Category: Non-Fiction

Review: We Are All Shipwrecks

We Are All Shipwrecks: A Memoir

Thanks to Netgalley and Sourcebooks for providing me with a digital galley of this book – all opinions are my own.


I realized that all day I had actually just been lonely. It wasn’t, I realized, that I wanted to get away from people; I just wanted to get away from these people, because as much as I loved them, I didn’t belong to them anymore.

I don’t read a lot of memoirs, but every once in awhile one will grab my attention. Kelly Grey Carlisle’s We Are All Shipwrecks caught my attention and didn’t let go. Carlisle, a professor of English at Trinity University, has been published in prestigious journals such as Ploughshares and The New England Review, but this is her first book, and she had quite a topic to work with: her childhood.

Carlisle grew up on a boat in the L.A. Harbor with her grandfather and his wife, who made their living from the porn store they ran. She never met her mother, who was strangled when Carlisle was a newborn, or her father, who was in jail at the time. But to singularly define her childhood as eccentric (which it most definitely was) would be a disservice. Perhaps her situation was far from what a lot of people have for childhoods, but she also struggled with many of the things we all do: wanting to please her parents but also wanting to be herself, not fitting in at school, and being embarrassed by her parents. However, the overarching mystery of who killed her mom, and the resulting hardship of being forced to take on too much responsibility at a young age, really drive this memoir, and she delves deep into how that affected her childhood and her future.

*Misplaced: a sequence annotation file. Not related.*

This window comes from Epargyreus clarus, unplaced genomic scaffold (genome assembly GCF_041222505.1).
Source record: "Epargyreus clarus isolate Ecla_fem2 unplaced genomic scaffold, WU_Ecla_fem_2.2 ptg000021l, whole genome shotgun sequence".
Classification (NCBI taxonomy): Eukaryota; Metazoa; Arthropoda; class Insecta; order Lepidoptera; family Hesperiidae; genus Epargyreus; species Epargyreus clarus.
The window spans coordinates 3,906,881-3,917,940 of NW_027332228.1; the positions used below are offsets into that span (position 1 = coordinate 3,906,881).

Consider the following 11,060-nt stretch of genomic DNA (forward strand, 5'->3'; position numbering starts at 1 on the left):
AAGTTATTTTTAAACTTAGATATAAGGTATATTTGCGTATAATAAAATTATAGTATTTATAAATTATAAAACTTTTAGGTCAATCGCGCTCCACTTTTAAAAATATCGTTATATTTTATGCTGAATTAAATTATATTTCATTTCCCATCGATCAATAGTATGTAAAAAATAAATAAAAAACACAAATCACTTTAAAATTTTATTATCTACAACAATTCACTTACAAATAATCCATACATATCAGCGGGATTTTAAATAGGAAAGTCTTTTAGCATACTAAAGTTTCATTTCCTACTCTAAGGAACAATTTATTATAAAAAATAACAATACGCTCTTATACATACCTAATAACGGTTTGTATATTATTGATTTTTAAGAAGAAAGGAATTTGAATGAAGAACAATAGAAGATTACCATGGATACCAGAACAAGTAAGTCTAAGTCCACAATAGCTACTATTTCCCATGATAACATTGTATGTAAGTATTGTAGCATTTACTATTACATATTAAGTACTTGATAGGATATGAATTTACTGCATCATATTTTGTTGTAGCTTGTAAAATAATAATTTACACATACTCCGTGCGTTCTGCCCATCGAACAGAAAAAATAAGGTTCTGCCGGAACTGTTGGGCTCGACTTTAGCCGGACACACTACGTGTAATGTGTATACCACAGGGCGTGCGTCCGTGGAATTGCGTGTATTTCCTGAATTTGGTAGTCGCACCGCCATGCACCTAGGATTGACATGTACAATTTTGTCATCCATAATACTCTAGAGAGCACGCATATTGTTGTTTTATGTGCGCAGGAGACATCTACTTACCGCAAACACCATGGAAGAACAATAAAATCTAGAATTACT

At one time or another, we’ve all felt like we don’t belong in our family of origin. It’s just natural, and that is at the heart of this memoir. Not knowing your birth parents, much less how your mother was murdered, would only add to the stress of that, and I could feel how desperately she wanted to learn about them, about her own history. Carlisle wanted to fit into her family more than anything, and it took her many years to realize that instead of forcing herself to fit into a place, she needed to find a place where she fit. She says it beautifully:

“Who you are” also happens after you leave home. You are turning into “who you are” your whole life.

Carlisle drew me into her life, broke my heart, and still managed to leave me with a great feeling of hope for what can be accomplished in a lifetime, against all odds. Happiness and belonging can be found in any life situation, and she is living proof of that. I loved We Are All Shipwrecks, and if you enjoy reading memoirs or mysteries, I really think you will too.


Summer Reading


Images from Goodreads

Summer is a great time to get a little extra reading done (although it doesn’t help my to be read pile AT ALL), and this year there are several books that I can’t wait to get my hands on! Here are a few releases that I’m excited about, and a few that I’ve been able to read already!

Rich People Problems by Kevin Kwan
From the publisher:
“Kevin Kwan, bestselling author of Crazy Rich Asians and China Rich Girlfriend, is back with an uproarious new novel of a family driven by fortune, an ex-wife driven psychotic with jealousy, a battle royal fought through couture gown sabotage, and the heir to one of Asia’s greatest fortunes locked out of his inheritance.”

I have wanted to read all of Kwan’s novels for awhile, and my plan is to pick a weekend this summer and read all three back to back. These are fun, gossipy books, perfect for summer! Crazy Rich Asians is being made into a movie, and I want to make sure to have them all read in plenty of time.
May 23

Before We Were Yours by Lisa Wingate
From the publisher:
“Based on one of America’s most notorious real-life scandals—in which Georgia Tann, director of a Memphis-based adoption organization, kidnapped and sold poor children to wealthy families all over the country—Wingate’s riveting, wrenching, and ultimately uplifting tale reminds us how, even though the paths we take can lead to many places, the heart never forgets where we belong.”